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Cleanup continues for drilling leak near Marietta
Question of the Day
COLUMBUS, Ohio (AP) - A Colorado-based energy company was cleaning up hundreds of gallons of oily fluid that leaked into a nearby creek while it was drilling an oil and gas well in southeast Ohio.
An oil-based lubricant known as “mud” spewed from a well head Sunday during drilling for a hydraulic-fracturing well near Beverly, Ohio, just west of Marietta. About 1,600 gallons leaked from the drill site into a creek that is a tributary of the Muskingum River, said Heather Lauer, a spokeswoman for the Ohio Environmental Protection Agency.
The spill thus far has been confined to that creek, Lauer said. The agency is overseeing the cleanup work, which is being performed by a contractor for Denver-based PDC Energy Inc., the site’s owner.
Michael Edwards, of PDC Energy, said Thursday that workers noticed high pressure at the drill site but could not contain the subsequent leak because of an equipment failure at the well head. PDC Energy has 15 active wells in Ohio and permits for 18 more. There are two other prospective wells on the same pad where Sunday’s leak occurred.
The Morgan County Sheriff’s Department and fire departments were called soon after the leak occurred, Edwards said. Several residents accepted the company’s offer to temporarily move away from the well site, he said.
Contractors were using containment dams to prevent the drilling liquid from drifting further. He said the company is working with the state and federal officials on the cleanup.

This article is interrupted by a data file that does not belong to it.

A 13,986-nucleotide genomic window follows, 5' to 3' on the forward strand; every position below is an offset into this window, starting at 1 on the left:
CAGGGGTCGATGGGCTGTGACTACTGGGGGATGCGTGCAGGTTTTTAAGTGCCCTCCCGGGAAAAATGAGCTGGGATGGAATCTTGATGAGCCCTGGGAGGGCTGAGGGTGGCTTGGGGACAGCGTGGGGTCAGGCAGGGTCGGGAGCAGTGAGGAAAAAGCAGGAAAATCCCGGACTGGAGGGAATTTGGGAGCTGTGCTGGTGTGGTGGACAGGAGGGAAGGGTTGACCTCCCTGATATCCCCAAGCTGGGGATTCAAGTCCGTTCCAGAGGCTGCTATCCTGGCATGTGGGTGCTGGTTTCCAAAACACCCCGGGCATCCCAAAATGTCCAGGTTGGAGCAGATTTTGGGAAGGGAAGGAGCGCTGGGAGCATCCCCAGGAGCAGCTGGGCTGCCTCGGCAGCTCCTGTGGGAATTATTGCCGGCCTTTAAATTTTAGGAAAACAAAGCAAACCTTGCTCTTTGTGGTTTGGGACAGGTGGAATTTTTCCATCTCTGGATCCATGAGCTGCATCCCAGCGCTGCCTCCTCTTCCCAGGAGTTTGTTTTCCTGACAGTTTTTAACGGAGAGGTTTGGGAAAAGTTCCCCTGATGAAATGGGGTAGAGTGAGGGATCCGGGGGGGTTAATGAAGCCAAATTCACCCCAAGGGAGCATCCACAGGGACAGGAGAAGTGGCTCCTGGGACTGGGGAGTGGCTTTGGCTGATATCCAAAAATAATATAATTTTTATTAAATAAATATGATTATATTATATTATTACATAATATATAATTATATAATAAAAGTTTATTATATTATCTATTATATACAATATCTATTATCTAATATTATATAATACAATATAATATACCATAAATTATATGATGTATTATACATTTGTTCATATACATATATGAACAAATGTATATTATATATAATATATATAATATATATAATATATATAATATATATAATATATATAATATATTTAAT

The Ohio Department of Natural Resources oversees gas and oil drilling permits in the state and will investigate the accident. Bethany McCorkle, a department spokeswoman, said the company had drilled vertically about 8,600 feet and had turned the drill horizontally about 1,200 feet when the drilling liquid gushed to the surface.
PDC Energy has not had any other reported spills in Ohio. It did have a spill of fracking water at an oil and gas well near Fort Collins, Colorado, in February 2013.
Fracking fluids contain a number of toxic chemicals. Edwards said the company had not yet begun fracking at the well where Sunday’s leak occurred.
“The well has been secured and we’re doing repairs as we speak,” Edwards said. “At some point, we expect to complete those wells with hydraulic fracturing.”
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